Despite what the Telegraph’s outrage suggests, the law offers several likely reasons for the CPS’s decision – including, as legal blogger Greg Callus notes, the fact that sex-selective abortion may well be wrong but it’s not actually illegal in England and Wales. Under the 1967 Abortion Act, an abortion is legal when “two registered medical practitioners are of the opinion, formed in good faith… that the continuance of the pregnancy would involve risk, greater than if the pregnancy were terminated, of injury to the physical or mental health of the pregnant woman or any existing children of her family…”

Abortion for sex selection wouldn’t necessarily pass that test, but any prosecution would essentially be a trial of the doctors’ “good faith”: did they genuinely believe that the woman requesting the termination would be harmed more by giving birth to an unwanted baby girl than by ending the pregnancy? And when Dr Sivaraman says “you want a termination, you want a termination,” it seems to me that she is, precisely, taking the testimony of her patient in good faith.

At this point, it’s worth remembering that the punishments inflicted on women for bearing unwanted girls, and on girls for being unwanted, are both real and severe: a culture that hates you before you’re born does not soften towards you just because you’ve passed the cervix. Violence, neglect, abuse, rape and murder are all commonplace for the female populations of femicidal societies. The phenomenon of missing women is a scar on a scar, a horrifically damaging imbalance that speaks of profound and wounding misogyny.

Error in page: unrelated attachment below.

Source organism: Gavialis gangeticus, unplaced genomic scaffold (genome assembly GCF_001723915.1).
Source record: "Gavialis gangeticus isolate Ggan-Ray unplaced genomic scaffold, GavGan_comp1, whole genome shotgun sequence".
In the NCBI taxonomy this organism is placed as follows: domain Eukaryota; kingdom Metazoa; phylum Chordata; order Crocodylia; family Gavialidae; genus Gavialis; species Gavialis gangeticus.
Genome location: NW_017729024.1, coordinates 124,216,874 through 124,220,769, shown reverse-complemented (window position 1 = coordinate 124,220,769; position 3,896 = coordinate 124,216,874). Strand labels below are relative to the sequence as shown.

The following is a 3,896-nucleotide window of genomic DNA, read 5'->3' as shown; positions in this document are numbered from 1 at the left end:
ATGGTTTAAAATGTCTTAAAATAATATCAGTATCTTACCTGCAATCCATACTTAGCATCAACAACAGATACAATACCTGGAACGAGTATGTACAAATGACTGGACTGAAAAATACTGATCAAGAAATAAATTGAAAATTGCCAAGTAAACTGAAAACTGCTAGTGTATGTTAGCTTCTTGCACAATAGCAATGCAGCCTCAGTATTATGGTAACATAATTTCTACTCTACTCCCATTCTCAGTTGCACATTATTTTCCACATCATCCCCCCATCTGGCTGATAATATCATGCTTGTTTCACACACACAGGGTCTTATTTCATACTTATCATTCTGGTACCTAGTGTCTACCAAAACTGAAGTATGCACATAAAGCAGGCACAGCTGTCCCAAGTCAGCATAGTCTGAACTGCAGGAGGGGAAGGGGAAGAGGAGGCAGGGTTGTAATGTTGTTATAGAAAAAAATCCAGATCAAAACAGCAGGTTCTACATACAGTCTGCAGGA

Femicide is a product of cultures that treat women as property and deny them their full human rights. And critically, one of those human rights is the right of women to control their own fertility. The fact that a woman’s reason for wanting or not wanting a baby might be founded on sexism is not a matter for the consulting room. Doctors are guardians of our wellbeing, not policemen of our morals, and if we accede to the Telegraph’s campaign, we accede to the principle that a woman cannot be trusted with decisions about her own body.

Sex selective abortion is abhorrent. It must be prevented, and there are several ways this might be done. For example, withdrawing sex-screening from NHS hospitals wouldn’t stop prospective parents from finding out if they’re having a boy or a girl, but it might be a powerful way to signal that it doesn’t matter what sex their baby is. Or perhaps doctors like Sivaraman should ask some questions – such as, “Do you feel pressured into having an abortion?” Above all, though, we must treat adult women as rational and entitled to the fruits of their own choices. Because it is impossible to create a sexism-free society by forcing women to give birth to babies they do not want.